When Freestar co-founders Chris
Stark (left) and David Freedman
started their business, it was built
on a very different idea than the
one that ultimately landed them
atop this year’s Inc. 500.
disputed the report on Twitter and said the reported losses
were a one-time write o;; the company declined to comment
further on that story to Inc.)
Flood and his wife, Jacklyn, launched Gotcha in 2009
as a provider of free rides for college students. Colleges and
businesses, which could wrap ads around Gotcha’s cars,
paid the bills. The business grew slowly, then pivoted in
2015. It still goes only where it is wanted, securing a university or municipal partner before entering a market. That
ask-permission-not-forgiveness approach diverges from the
confrontational stance of the rideshare giants, and “that has
resonated really well with the market, which had a visceral
reaction to the way others pushed it on them,” says Flood,
who signed Gotcha’s 100th partner in June.
Not every founder expects—or particularly wants—to
build a billion-dollar company. Madeline Haydon, a Vietnam-
ese immigrant who founded $19.1 million Green Grass Foods
(No. 13; 11,623 percent), required speed out of the gate to
create an unassailable market lead for her Nutpods nondairy
co;ee creamer. “We wanted to get out there fast and tell an
earnest story about what we do and be able to fill orders,”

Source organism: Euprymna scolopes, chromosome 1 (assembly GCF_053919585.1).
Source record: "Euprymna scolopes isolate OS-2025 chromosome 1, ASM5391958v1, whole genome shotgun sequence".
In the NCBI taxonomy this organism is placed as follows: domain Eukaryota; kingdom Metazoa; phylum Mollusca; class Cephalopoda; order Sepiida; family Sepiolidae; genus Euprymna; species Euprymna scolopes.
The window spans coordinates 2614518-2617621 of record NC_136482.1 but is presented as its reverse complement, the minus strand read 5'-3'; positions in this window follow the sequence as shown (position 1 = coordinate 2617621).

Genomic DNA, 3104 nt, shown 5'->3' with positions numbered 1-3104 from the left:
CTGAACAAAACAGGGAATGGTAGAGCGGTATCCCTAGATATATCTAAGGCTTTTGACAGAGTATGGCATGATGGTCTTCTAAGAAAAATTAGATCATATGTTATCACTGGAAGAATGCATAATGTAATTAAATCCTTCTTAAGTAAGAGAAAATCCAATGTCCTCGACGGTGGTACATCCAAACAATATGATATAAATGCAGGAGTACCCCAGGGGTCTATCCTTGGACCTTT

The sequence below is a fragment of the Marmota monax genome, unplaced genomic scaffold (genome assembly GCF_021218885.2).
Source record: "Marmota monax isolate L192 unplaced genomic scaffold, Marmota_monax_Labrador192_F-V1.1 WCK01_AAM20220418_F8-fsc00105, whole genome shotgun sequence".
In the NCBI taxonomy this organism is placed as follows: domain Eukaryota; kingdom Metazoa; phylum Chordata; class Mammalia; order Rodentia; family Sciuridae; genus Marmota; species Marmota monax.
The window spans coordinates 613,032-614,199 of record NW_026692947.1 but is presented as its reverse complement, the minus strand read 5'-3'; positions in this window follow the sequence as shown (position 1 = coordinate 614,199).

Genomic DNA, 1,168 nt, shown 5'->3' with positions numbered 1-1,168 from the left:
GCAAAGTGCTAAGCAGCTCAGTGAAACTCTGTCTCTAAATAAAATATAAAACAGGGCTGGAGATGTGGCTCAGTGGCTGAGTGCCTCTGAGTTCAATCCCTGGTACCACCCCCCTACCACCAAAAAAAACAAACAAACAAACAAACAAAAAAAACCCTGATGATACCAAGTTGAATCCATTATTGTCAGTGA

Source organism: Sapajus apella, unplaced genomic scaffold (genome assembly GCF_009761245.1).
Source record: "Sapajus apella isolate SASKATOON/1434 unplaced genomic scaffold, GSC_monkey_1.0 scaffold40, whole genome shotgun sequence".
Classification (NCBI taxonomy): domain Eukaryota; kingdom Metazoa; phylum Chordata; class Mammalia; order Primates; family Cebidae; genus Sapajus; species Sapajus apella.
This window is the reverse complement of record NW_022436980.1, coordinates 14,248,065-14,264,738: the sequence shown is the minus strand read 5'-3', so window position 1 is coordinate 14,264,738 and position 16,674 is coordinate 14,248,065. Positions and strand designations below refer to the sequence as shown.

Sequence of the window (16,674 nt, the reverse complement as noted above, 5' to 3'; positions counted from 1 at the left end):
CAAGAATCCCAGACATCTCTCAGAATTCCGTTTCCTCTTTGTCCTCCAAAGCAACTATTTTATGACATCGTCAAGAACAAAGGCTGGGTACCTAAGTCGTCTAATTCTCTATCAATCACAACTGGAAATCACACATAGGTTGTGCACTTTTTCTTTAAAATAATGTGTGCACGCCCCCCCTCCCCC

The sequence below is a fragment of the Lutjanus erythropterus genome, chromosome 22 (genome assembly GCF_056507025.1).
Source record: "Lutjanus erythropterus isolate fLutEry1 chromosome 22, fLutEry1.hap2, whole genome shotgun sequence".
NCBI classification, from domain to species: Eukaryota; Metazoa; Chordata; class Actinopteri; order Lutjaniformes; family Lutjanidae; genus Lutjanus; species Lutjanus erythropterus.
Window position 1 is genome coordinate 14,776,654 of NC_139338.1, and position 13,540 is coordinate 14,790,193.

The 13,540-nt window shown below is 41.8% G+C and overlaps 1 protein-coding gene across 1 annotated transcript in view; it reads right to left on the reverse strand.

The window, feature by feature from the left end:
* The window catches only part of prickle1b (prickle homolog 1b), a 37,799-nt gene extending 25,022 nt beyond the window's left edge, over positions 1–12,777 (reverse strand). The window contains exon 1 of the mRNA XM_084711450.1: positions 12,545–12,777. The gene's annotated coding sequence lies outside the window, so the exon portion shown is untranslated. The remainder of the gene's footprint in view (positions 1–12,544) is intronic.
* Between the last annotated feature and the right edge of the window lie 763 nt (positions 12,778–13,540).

says Haydon. “Especially with food, when you are successful
you can have fast followers and knocko;s.”
Haydon ticks o; multiple opportunities for the Bellevue,
Washington, company’s growth. Among them are the
expansion of existing channels (Nutpods has just 30 percent
penetration in conventional groceries); new channels (mass
market, shopping clubs, food service); and new regions
(Canada, Mexico, overseas). And of course, there will be new
products. But Haydon’s not champing to become a “platform
brand”—the dairy-substitute equivalent of Beyond Meat.
Rather, she just wants her creamer to achieve household-
staple status. “We have been growing fast. But at any time
that could get compromised,” says Haydon. “It’s important
not to get too big for your britches.” At some point, even the most aggres- sive entrepreneurs must accept the realities of scale. Consider Arrive Logistics, a tech- enabled shipping-services broker based in Austin. Arrive lands at a respectable No. 413 on the list with 1, 107 percent growth. But it might have ranked
even higher had it not started from a substantial base of
$30.5 million in 2015—its mere second year in existence. (To
learn more about Arrive’s origins and growth, see page 114.) By
last year, CEO and co-founder Matt Pyatt had heavily invested
in its workforce, generating 2018 revenue of $369 million.
So how does Pyatt intend to keep up triple-digit annual
growth? He doesn’t. “As we near $1 billion in revenue for
2020, we plan to settle into a more sustainable growth rate
between 20 and 50 percent,” says Pyatt, who thinks Arrive
can maintain that pace for five years.
So, congratulate Arrive and its 499 fellow honorees on
their remarkable achievements. Then: Stay tuned.
LEIGH BUCHANAN is an Inc. editor-at-large.